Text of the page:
I Remember When I Died
I remember when I died.
I remember that day.
Just like today.
Two Vietnamese children,
We didn’t find the mine.
It was made of plastic parts.
It was made perfectly,
For taking and breaking hearts.
It was a dusty Vietnamese road.
Where two small lives were taken.
Sometimes a man can’t get back together,
Because of how the parts have been shaken.
The sound of a mine is so profound.
But in that moment, nothing will matter.
The shock will throw you on the ground,
Or make the bravest scatter.
These children walked with us.
They played as children play.
But things don’t last, now do they?
Yes, I remember the day.
It’s funny how we lose,
A piece here and there.
And yet how suddenly,
It’s more than a soul can bear.
No time for crying.
Set up a perimeter!
Medic! Over here!
I guess that’s all.
Atoms are rearranged,
As black letters on white paper,
Souls ascend as souls are etched with,
“Life is but a vapor”.
As quickly as the snapping of fingers,
While smoke and death still lingered,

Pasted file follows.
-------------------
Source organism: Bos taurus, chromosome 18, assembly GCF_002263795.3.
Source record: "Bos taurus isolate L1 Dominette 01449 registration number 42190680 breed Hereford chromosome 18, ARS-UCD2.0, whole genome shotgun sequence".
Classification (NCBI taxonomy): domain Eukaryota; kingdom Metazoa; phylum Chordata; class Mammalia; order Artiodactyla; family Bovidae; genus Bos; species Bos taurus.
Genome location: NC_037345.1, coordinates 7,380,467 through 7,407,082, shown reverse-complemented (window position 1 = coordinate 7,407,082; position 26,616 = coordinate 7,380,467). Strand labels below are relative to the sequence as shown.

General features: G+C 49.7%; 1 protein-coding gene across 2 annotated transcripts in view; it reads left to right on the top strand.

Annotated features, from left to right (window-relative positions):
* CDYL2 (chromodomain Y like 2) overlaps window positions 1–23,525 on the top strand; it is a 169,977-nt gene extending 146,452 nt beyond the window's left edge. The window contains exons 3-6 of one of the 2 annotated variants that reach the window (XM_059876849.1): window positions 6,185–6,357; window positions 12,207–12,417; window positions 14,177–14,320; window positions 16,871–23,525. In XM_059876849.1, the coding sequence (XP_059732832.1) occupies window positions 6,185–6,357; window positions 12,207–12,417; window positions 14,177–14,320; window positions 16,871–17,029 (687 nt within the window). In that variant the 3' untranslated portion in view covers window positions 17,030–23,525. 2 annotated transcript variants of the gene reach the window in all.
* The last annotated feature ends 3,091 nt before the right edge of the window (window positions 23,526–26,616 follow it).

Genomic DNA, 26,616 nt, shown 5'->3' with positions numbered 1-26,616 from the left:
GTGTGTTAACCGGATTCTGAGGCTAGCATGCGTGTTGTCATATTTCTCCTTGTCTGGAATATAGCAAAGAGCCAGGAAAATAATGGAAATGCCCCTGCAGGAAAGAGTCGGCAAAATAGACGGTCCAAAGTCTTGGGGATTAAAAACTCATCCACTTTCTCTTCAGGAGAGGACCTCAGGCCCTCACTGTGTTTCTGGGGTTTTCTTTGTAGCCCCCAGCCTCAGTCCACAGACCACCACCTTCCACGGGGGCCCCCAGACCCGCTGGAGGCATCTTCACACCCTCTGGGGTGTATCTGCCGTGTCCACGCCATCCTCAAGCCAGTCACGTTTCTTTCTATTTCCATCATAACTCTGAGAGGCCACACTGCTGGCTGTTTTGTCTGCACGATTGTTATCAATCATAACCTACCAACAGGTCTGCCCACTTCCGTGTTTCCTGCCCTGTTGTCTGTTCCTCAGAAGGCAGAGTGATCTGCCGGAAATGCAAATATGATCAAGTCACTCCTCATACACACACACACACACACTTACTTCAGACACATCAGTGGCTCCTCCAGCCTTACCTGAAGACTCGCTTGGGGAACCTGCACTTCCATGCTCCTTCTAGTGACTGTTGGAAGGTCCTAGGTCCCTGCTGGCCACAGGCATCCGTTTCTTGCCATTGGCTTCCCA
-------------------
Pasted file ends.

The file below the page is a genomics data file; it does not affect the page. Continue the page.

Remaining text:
when Marines cried.
Each one turned away,
and cried in his own way.
So I became another man.
But I didn’t get a clean slate.
It wasn’t like I applied,
To be a man folks loved to hate.
So slowly, I died again.
I tried to work myself to death.
But I wasn’t dying fast enough,
I wanted to hasten that dying breath.
I built my own gallows,
I was the judge and jury,
I tried myself in absentia,
And punished myself with fury.
I assumed that my sacrifice,
Would earn me a better part,
But I would never see the blow,
That would, once again, tear apart the heart.
Yes, I remember the day I died.
I remember folks who have lied.
Preachers, cops, judges, lawyers
Ex-wives, in-laws, friends, and employers.
All I’ve had is my word.
Where there was once a heart is just a hole.
All else is given away.
And still, still, it comes for the soul.
Yes, I remember when I died.
I remember the final dose.
Time consuming, really.
I remember the alienation the most.
Thank You Lord for my bread,
The healing wounds on heart and head,
The souls I pass on my way down,
The kindred spirits that still come around.
Yes, I’m tired. I’m ready to quit.
Don’t lighten my load until You see fit.
Don’t ease the burden in my head.
Perhaps, just make me stronger instead.
Meanwhile I’ll check this mirror of mine,
And see if I can ever find,
All these men I used to be,
Before I was whittled down to me.
Maybe there will be a turning of the tide,
And I’ll not feel so sick inside.
And I’ll not remember the tears I’ve cried.
And I’ll not remember when I died.